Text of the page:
On May 5, 2021, Governor Andrew Cuomo signed the New York Health and Essential Rights Act (HERO Act) into law. It mandates extensive new workplace health and safety protections in response to the COVID-19 pandemic. The law is designed to protect employees against exposure and disease during any future airborne infectious disease outbreak.

The HERO Act applies to all nongovernmental employers in New York and protects all employees, including part-time workers, independent contractors, individuals working for staffing agencies, and individuals making deliveries to a work site. A “work site” is any physical space, including a vehicle, and employer-provided housing, subject to certain exceptions.

The HERO Act added two new sections to New York’s Labor Law that require employers to (1) establish an exposure prevention plan for airborne infectious diseases; and (2) allow employees to form “workplace safety committees.”

Exposure Prevention Plan

The NYS Department of Labor, in consultation with the NYS Department of Health, has developed an Airborne Infectious Disease Exposure Prevention Standard and model prevention plans designed to prevent airborne infectious diseases.

The model plans include a “general” template and 11 industry-specific templates for agriculture; construction; delivery services; domestic workers; emergency response; food services; manufacturing and industry; personal services; private education; private transportation; and retail.

The model plans address stay at home policies, respiratory etiquette, and special accommodations for individuals with added risk factors. They also require employers to determine if certain “advanced controls” are necessary, including: (1) the elimination of risky activities where adequate controls would not provide sufficient protection; (2) engineering controls (e.g., ventilation, disinfection, physical barriers); (3) administrative controls (e.g., training, signage, establishing pods, or cohorts, etc.); and (4) the provision of additional personal protective equipment.

Employers can adopt an applicable model plan or establish their own alternative plan that meets or exceeds the standard’s minimum requirements. If an employer chooses to adopt an alternative plan, they must develop it in consultation with union representatives (if applicable) or obtain “meaningful input” from employees on “all aspects” of the plan. The prevention plan must include industry-specific considerations, consider the types of risks at the worksite, and consider the presence of third parties.

Plans must be adopted by August 5, 2021. Within 30 days after adopting its plan, the employer must distribute the plan to all employees and independent contractors. The employer must also give the plan to new employees and contractors when hired, include it in their employee handbook (if they have one), and post it “in a visible and prominent location within each worksite.”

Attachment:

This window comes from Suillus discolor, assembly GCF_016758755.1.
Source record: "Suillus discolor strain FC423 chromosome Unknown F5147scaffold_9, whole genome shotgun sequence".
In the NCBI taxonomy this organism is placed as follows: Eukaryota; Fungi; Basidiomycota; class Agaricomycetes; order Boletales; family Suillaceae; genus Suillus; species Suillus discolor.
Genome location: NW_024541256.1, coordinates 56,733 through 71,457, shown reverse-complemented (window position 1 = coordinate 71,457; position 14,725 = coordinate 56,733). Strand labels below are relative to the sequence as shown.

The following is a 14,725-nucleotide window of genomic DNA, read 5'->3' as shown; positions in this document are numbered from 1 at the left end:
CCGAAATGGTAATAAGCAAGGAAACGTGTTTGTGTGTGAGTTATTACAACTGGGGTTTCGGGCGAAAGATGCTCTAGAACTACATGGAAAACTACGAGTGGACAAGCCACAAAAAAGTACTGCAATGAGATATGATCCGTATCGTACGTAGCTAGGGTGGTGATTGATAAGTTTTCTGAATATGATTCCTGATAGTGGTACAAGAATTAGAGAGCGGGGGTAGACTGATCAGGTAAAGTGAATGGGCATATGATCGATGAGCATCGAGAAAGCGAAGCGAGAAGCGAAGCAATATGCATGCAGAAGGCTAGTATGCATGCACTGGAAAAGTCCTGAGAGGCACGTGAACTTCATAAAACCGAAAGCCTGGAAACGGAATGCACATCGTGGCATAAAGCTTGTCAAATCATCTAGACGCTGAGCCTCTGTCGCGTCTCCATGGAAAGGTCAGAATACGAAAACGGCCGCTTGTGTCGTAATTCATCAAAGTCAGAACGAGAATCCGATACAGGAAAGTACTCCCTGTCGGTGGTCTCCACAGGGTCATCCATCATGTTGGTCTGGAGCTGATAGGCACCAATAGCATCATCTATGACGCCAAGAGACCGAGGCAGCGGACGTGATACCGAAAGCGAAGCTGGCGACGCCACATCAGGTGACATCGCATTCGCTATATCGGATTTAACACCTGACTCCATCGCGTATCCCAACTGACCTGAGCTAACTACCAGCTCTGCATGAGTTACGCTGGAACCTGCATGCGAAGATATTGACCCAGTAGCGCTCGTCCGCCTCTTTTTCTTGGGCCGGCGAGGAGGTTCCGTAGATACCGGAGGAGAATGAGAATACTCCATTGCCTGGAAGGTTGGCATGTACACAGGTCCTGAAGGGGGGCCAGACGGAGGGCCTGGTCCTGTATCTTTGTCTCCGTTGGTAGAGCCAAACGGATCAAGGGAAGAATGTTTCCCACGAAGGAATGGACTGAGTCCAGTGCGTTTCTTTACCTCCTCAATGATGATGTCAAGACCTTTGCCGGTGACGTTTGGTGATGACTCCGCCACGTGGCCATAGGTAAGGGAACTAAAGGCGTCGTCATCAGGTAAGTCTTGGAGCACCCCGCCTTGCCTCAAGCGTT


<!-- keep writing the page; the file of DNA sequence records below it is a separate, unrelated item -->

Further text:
The plan must be provided to employees in English and in the individual employee’s primary language, if available. The model plan is currently only available in English, but will be available in Spanish soon.

Employers must also conduct a “verbal review” of its policies and exposure prevention plan and the employees’ rights under the HERO Act.

A prevention plan only goes into effect when the NYS Commissioner of Health designates an airborne infectious disease as a “highly contagious communicable disease that presents a serious risk of harm to the public health.”

Workplace Safety Committees

As of November 1, 2021, the HERO Act requires employers with at least 10 employees to establish and administer a joint labor-management workplace safety committee. At least two-thirds of the committee must be non-supervisory employees.

Committees can raise health and safety concerns; review safety policies; participate in certain site visits; and regularly schedule meetings during work hours. The Act directs the Department of Health to adopt rules and regulations related to the implementation of workplace safety committees. As of the date this article was written, those rules and regulations had not yet been issued.

No Retaliation

It is illegal for an employer to take any adverse action against an employee for:

  1. Exercising their rights under the Act or the employer’s plan;
  2. Reporting violations of the Act or an employer’s plan when the employee has a good faith, reasonable belief that a violation occurred;
  3. Reporting an airborne infectious disease concern to their employer or a governmental entity, officer, or official; or
  4. Refusing to work when the employee has a good faith, reasonable belief that doing so is unreasonably risky due to working conditions that are inconsistent with the model standard; provided, however, that the employee, another employee, or an employee representative notified the employer of the unsafe working condition and the employer failed to cure the conditions, or the employer had or should have had reason to know about the unsafe working conditions.
Employees can report suspected violations of the HERO Act to the NYS Department of Labor. The Act also gives employees a private right of action to seek injunctive relief in a court of competent jurisdiction. In New York, an individual typically has three years to sue a private employer who violates the law.

For more information, we encourage you to visit this website.

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